This is the fourth book I’m reviewing by Belinda Bauer. I rather like her style of writing actually, this one being no exception. The images of death, though it sounds morbid, is described so fascinatingly by the perpetrator of death here it almost sounds like a natural process, a perfectly normal state of things. I particularly found the parts where a murder happens so near yet invisible from the public eye so believable, the desperation and heart-dropping moment of the victims when they finally realize escape is impossible and death is indefinitely imminent impossible to peel my eyes away from, as though I sense their sickening situation.
Eve Singer, a TV news reporter specializing in murder/death, is an ambulance-chaser (or should I say coffin?) reporting for iWitness News. Pressured by her boss to provide more gory photos and reports of murder to boost ratings and viewership, she doesn’t always manage to do so because of her competition (from another news station). Also, she has been taking care of her aged father who suffers from dementia (or some sort of medical condition where he doesn’t always remember who is is, I forgot), as well as having an on-off thing with her cameraman.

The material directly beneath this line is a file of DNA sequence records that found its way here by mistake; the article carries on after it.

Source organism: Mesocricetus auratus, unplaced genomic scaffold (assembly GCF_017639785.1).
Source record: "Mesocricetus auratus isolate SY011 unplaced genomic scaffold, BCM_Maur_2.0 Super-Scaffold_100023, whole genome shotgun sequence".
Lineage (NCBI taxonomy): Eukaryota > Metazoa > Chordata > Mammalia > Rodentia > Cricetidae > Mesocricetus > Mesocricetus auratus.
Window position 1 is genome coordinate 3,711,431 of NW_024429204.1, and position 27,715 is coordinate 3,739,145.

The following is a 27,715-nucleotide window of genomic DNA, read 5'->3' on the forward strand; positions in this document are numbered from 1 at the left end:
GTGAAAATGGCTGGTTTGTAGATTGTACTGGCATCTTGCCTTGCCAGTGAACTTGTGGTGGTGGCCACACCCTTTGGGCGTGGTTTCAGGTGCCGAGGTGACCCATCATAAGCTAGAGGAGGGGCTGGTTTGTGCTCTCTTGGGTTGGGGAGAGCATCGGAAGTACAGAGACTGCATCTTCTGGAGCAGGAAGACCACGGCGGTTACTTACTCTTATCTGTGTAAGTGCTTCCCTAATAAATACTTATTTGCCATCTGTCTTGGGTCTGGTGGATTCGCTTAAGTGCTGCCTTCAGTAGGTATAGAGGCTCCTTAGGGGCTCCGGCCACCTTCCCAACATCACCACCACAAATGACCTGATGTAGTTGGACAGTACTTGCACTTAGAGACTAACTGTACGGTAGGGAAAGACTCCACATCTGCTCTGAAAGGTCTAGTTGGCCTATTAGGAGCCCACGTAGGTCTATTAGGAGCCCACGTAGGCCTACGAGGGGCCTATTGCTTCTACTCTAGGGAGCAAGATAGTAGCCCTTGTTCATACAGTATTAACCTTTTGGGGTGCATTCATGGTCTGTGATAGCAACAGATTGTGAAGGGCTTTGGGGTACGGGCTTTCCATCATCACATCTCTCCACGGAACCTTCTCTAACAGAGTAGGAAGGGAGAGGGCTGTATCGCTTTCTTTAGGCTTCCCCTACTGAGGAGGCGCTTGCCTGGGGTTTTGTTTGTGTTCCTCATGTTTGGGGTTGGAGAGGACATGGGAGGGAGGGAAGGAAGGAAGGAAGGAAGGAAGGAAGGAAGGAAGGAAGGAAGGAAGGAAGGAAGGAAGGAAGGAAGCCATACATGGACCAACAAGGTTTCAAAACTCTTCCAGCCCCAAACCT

Recently, she has been getting notes from the killer whose murders she has been following- clues if you will, as to where and when the next murder will happen. The twists and turns in the story, so very classic of a great psychological novel, are not amiss here. I promise it will lead you on a heart-beating, page turning experience. One style which is recurrent in her writing, is that the killer is somebody unexpected, somebody who is recurrent in the novel, somebody close to her. In this novel…… I’m sorry, in the spirit of no spoilers, I’ll leave it to you to find out!
Rating: 4.25/5 (Great twists and turns, very matter-of-fact descriptions of murder, offers an insight into the psychotic mind. Would have a higher rating if not for the slight letdown I felt at the end. I felt the end (killer’s identity) didn’t blend as well as it could have. Could have been a bit more shocking. Not one of her novels which I enjoyed the most, but still a pretty worthwhile read)